Commercial and industrial buildings that have concrete floors exposed to the elements should have the surfaces treated with a quality coating. Without such coatings, it’s likely that water will be able to work its way into the floor and cause advanced deterioration and corrosion. Not only is coating a great protective measure, it’s also decorative and can add subtle visual appeal to a work area. Learn more about your options for quality coating.

Penetrating Coat

A penetrating coat is made to soak its way into the flooring and work with the capillaries to protect the material against harmful chemicals and moisture. Specific types of flooring that are a good match for a penetrating protective coat include those that are likely to corrode or suffer from damage resulting from freeze-thawing.

Specific examples of penetrating coatings include:

  • Siloxanes
  • Silanes
  • Silicates
  • Acrylic

What’s unique about the acrylic coat is it can be both water- and solvent-based, is more affordable, can enhance the color of concrete and is simple to apply. But it’s not without its disadvantages, mainly that it can wear out faster on concrete than other types of floor coating.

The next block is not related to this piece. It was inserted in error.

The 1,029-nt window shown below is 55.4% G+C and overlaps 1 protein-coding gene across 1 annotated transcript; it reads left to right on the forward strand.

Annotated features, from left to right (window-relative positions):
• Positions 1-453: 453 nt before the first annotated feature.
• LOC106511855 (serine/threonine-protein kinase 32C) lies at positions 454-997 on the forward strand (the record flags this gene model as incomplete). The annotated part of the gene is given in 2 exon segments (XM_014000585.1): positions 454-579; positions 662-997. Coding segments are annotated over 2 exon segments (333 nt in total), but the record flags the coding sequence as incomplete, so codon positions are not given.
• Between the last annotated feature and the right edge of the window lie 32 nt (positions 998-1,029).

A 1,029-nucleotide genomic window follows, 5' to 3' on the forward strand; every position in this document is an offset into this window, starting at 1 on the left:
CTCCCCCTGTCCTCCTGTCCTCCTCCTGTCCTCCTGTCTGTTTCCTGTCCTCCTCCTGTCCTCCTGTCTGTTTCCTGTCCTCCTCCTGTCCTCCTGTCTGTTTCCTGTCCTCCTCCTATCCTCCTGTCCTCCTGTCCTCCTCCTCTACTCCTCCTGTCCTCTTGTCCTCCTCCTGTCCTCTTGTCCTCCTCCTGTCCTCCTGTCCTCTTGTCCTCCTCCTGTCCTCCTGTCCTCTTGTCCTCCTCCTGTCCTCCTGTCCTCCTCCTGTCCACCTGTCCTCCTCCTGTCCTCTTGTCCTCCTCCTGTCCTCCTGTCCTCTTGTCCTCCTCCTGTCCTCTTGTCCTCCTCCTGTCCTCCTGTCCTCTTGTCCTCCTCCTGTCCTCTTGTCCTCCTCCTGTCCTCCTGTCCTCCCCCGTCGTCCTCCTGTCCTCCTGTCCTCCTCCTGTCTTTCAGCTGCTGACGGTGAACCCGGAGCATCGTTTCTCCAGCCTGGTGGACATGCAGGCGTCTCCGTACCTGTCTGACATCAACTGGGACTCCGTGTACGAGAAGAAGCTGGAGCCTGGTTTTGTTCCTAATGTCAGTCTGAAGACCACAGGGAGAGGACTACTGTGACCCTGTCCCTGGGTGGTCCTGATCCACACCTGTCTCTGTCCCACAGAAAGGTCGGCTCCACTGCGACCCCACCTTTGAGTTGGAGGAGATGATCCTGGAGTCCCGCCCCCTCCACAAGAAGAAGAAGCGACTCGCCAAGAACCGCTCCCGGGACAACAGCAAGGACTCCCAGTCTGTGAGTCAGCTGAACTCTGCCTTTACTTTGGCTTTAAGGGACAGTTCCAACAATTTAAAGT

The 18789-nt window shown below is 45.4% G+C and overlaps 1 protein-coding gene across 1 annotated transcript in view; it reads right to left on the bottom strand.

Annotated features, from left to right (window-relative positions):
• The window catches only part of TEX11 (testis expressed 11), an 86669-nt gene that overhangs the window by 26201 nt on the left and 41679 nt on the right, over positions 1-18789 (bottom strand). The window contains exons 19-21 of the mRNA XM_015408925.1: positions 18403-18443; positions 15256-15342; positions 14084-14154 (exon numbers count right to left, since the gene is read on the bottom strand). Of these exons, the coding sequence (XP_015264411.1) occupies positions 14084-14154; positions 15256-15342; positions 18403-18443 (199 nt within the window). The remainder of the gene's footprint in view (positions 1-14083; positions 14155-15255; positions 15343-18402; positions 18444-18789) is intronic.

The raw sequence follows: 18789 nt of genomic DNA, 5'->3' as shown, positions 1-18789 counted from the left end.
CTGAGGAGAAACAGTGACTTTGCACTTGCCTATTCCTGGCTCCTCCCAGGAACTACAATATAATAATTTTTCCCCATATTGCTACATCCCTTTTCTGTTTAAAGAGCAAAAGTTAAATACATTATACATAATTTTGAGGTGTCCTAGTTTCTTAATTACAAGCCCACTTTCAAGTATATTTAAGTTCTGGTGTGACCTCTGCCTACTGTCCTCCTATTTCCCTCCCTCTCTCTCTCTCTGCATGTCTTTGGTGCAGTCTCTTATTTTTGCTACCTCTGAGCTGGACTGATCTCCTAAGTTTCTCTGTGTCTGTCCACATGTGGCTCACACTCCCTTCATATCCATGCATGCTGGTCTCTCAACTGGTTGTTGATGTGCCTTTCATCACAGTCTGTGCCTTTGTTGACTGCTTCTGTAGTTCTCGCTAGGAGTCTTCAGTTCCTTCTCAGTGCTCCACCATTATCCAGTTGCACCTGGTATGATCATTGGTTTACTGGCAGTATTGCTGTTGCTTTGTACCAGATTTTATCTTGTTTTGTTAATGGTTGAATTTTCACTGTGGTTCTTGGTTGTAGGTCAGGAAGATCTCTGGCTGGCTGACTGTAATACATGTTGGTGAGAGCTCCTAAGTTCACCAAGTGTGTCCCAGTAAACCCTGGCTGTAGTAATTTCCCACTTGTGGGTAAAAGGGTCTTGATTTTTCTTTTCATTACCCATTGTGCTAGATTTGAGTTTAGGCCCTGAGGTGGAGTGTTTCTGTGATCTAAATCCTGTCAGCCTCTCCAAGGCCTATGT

Epoxy Coat

An epoxy flooring glaze is composed of two quality-build components designed to make flooring better stand up to abrasions, repel water and last for the long haul. When this specific type of coat is applied, it’s essential that water doesn’t become trapped underneath the surface.

Polyurethane Coat

These coatings are ideal for both interior and exterior floors, have twice the thickness of an acrylic coat and are able to resist abrasions. Polyurethane coats work best on concrete floors that receive a high amount of foot traffic.

Additional Considerations to Make

As you’re looking over the different floor coats, always bear in mind that choosing the wrong coat can do more harm than good to your building’s floors. Specifically, certain coats can damage older masonry. For the best results, it’s recommended that you ensure your floor’s substrate is properly identified before reviewing coating color types and samples.

While the utmost level of caution is necessary for masonry flooring, the right coatings can give the surface a refined appearance. All staining, such as that from mildew, mold, rust, grease and oil, should be removed from the surface of the concrete before a coat is applied. This gives the restoration team a clean canvas to work on, and brings back the floor’s natural hue.

For more information about the different types of protective coats for your commercial or industrial floor, call 617-622-5946.

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